- Sudden rotation of the testicle, specifically the spermatic cord, around its axis
- A urological emergency
- Can occur at any age
- Peak incidence:
- Neonatal period
- Boys 12–18 years old
- Yearly incidence: 3.8 per 100,000 boys < 18 years old
- Cryptorchidism increases the risk of testicular torsion.
Pathophysiology and Clinical Presentation
- Extravaginal torsion:
- Manifests in the neonatal period
- Involves twisting of the entire testicle and tunica vaginalis (testicle covering)
- Tunica vaginalis is not fixed to the scrotal wall in neonates.
- Intravaginal torsion:
- Typically seen in older adolescents
- Testicle and spermatic cord twisting within the tunica vaginalis
- Bell clapper deformity:
- The testicle lies horizontally from the tunica vaginalis and extends over the spermatic cord.
- Increases risk of intravaginal torsion
- Hard scrotal mass that does not transilluminate
- Discolored or bruised hemiscrotum with swelling
- Acute tenderness on exam
- Older patients:
- Acute-onset, severe, constant testicular or scrotal pain (typically < 12-hour duration)
- Associated nausea and vomiting
- No clear inciting factor, but history of strenuous activity or trauma reported
- Children may awaken at night with scrotal pain from cremasteric contraction.
Diagnosis and Management
- Physical exam:
- Edematous, tender, indurated testicle/scrotum
- Affected testicle lies horizontally.
- High-riding testicle due to spermatic cord shortening
- Key physical exam maneuvers:
- Cremasteric reflex (elevation of testicle when stroking upper inner thigh) is usually absent.
- Prehn sign: Lifting the scrotum relieves pain in epididymitis and increases pain in torsion.
- Scrotal ultrasound:
- Should not delay definitive management
- Color Doppler will demonstrate decreased testicular vascular perfusion.
- Time is essential in testicle preservation:
- Within 4–6 hours: 95% viability
- After 12 hours: 20%–60% viability
- After 24 hours: 0%–20% viability
- Emergency surgical exploration of the affected testicle with reduction (untwisting) and bilateral orchidopexy (fixation of testicle to scrotal wall) indicated
- Manual detorsion:
- Bedside procedure is attempted if emergency operative care is not readily available.
- Grasp the affected testicle and rotate from medial to lateral direction (“open book technique”).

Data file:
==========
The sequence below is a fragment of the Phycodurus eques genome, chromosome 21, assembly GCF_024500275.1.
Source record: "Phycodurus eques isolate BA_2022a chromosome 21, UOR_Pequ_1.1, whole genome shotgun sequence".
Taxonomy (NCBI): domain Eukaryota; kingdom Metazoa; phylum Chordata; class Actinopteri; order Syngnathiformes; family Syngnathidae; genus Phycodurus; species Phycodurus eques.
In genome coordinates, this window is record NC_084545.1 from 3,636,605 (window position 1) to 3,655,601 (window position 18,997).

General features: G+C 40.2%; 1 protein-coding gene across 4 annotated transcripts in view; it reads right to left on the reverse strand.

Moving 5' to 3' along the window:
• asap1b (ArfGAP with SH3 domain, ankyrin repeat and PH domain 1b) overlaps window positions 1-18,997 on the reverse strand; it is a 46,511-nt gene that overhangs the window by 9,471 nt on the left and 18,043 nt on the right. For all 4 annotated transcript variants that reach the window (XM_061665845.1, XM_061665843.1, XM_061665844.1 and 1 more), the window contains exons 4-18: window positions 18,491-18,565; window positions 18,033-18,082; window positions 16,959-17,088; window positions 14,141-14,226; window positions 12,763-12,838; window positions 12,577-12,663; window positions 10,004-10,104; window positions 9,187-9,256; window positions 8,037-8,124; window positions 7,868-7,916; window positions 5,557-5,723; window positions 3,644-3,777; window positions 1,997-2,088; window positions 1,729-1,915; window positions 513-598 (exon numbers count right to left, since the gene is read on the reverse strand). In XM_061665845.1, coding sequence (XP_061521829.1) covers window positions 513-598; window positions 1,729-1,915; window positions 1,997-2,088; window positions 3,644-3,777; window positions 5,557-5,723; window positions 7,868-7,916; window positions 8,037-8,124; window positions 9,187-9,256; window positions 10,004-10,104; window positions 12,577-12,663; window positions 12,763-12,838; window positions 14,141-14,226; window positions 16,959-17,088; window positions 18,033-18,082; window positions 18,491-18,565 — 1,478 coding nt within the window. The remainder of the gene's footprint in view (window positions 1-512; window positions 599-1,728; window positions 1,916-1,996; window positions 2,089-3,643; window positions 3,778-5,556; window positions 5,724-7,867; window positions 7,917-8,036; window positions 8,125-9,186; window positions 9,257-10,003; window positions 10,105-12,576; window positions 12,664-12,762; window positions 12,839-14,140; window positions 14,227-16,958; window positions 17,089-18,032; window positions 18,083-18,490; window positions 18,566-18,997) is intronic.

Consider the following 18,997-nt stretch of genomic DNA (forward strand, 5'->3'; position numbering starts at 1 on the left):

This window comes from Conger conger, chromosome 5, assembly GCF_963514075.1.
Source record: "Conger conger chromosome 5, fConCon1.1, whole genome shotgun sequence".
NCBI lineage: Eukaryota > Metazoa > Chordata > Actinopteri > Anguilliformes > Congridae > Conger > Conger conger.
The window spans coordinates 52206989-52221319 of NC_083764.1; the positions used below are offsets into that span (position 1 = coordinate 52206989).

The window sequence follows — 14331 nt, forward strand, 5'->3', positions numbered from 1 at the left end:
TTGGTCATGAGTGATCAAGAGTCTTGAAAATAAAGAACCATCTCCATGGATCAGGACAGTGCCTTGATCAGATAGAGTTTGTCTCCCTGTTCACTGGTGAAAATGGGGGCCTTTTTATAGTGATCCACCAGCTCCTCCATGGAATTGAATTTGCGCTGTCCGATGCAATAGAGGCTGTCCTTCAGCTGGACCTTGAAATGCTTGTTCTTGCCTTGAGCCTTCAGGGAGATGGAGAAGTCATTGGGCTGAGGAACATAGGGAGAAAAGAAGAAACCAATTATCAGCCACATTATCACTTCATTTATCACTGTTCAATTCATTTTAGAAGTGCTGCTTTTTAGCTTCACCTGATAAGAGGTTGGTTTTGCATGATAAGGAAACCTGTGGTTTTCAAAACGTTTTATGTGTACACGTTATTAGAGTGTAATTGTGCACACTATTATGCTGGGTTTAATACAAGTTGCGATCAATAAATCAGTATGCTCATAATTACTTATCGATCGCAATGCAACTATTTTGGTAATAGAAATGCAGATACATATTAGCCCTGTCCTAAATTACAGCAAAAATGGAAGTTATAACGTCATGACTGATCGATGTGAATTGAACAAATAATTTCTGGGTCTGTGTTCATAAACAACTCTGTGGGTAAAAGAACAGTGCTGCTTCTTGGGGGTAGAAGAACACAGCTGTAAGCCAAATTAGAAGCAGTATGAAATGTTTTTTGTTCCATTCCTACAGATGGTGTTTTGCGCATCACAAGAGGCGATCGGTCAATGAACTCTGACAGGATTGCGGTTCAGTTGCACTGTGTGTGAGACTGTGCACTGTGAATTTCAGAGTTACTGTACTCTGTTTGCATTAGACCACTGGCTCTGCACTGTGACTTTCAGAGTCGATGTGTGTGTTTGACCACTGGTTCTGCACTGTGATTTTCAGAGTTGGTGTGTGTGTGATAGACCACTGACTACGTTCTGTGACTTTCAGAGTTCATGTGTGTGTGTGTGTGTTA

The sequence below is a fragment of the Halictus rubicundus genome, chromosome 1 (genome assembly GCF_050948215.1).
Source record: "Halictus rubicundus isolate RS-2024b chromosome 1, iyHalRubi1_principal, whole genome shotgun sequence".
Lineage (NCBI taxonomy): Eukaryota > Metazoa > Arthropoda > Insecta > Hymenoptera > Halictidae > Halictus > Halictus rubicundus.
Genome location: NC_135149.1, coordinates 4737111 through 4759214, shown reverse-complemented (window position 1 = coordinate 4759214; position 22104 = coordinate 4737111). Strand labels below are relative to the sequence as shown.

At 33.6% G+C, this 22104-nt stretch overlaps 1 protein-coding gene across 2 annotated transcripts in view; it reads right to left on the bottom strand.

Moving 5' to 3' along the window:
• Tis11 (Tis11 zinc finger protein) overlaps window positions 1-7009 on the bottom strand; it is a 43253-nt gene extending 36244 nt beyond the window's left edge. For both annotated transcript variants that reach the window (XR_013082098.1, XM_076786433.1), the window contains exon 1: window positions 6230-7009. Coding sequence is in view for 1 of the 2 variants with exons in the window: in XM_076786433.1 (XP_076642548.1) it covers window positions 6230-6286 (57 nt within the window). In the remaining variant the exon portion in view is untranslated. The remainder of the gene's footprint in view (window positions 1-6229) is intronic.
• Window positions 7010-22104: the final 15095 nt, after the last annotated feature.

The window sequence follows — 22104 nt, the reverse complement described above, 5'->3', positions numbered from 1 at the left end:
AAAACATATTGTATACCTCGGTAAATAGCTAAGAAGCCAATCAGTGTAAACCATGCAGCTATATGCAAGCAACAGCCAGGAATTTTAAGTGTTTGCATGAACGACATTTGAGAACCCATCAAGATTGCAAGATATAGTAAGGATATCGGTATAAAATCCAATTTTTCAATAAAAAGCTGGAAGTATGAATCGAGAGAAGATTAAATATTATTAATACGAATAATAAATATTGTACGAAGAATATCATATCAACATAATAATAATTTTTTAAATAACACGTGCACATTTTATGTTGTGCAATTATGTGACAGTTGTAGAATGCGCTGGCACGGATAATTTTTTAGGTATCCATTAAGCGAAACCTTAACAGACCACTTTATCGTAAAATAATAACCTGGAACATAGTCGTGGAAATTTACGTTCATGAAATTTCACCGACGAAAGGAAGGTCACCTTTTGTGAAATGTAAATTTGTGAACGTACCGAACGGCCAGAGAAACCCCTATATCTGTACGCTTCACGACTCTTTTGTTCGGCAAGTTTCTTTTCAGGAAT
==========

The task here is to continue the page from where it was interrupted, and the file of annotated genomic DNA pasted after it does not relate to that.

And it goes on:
- May provide prompt relief of pain prior to going to the operating room
- Torsion of appendix testis (Müllerian duct remnant) or appendix epididymis (Wolffian duct remnant): sudden onset of testicular pain similar to testicular torsion. However, the testicle itself is not tender and the pain is focused at the superior pole of the testicle depicting a “blue dot sign” (inflamed appendage visualized through the scrotal skin). Doppler ultrasound shows normal flow to the testicle and torsion of the appendage. Management is supportive with analgesics and bedrest.
- Intermittent testicular torsion: acute, sudden-onset testicular pain with scrotal swelling and rapid resolution. The cycle may go on for several hours or days but must be worked up in the same manner as a suspected testicular torsion. Clinical diagnosis includes a physical exam and Doppler scrotal ultrasound for radiographic evidence of halted blood flow to the testicles.
- Epididymitis and orchitis: inflammatory process of the epididymis or testicle causing gradual-onset pain and swelling. Condition commonly presents with dysuria, urinary frequency, discharge, and fevers. Diagnosis consists of physical exam, history of gradual-onset pain (vs. acute with torsion), and urinalysis/culture. Sexually transmitted disease testing or Doppler scrotal ultrasound should be considered based on the clinical scenario. Treatment is antibiotics, analgesics, and scrotal support.
- Immunoglobulin A (IgA) vasculitis: systemic vasculitis syndrome with nonthrombocytopenic purpura, arthralgia, renal disease, abdominal pain, and sometimes scrotal pain. The onset of scrotal pain may be acute or gradual. Torsion should be suspected if the patient does not exhibit any other sequelae of vasculitis; otherwise, treatment is supportive.
- Inguinal canal and hernias: Incarcerated inguinal hernias will cause acute-onset inguinal or scrotal pain. Physical exam reveals inguinal swelling, pain, and sometimes bowel sounds in the scrotum due to herniated bowel. Ultrasound may be necessary for a definitive diagnosis if the presentation is unclear. Management consists of attempted hernia reduction or, in the case of incarceration, immediate operative care.
- Varicocele, hydrocele, and spermatocele: scrotal conditions that are usually asymptomatic or associated with dull, aching sensation. Key physical exam findings include: “bag of worms” for varicocele, tense scrotum and large swelling for hydrocele, and cyst-like mass of the epididymis for spermatocele. Management consists of conservative care or surgical excision based on the patient’s level of discomfort.
- Brenner, J.S. (2020). Causes of scrotal pain in children and adolescents. UpToDate. Retrieved January 23, 2021, from https://www.uptodate.com/contents/causes-of-scrotal-pain-in-children-and-adolescents
- Hittelman, A.B. (2020). Neonatal testicular torsion. UpToDate. Retrieved January 25, 2021, from https://www.uptodate.com/contents/neonatal-testicular-torsion
- Sharp, V., Kieran, K., Arlen, A. (2013) Testicular torsion: Diagnosis, Evaluation and Management. Am Fam Physician. 15;88(12):835-840.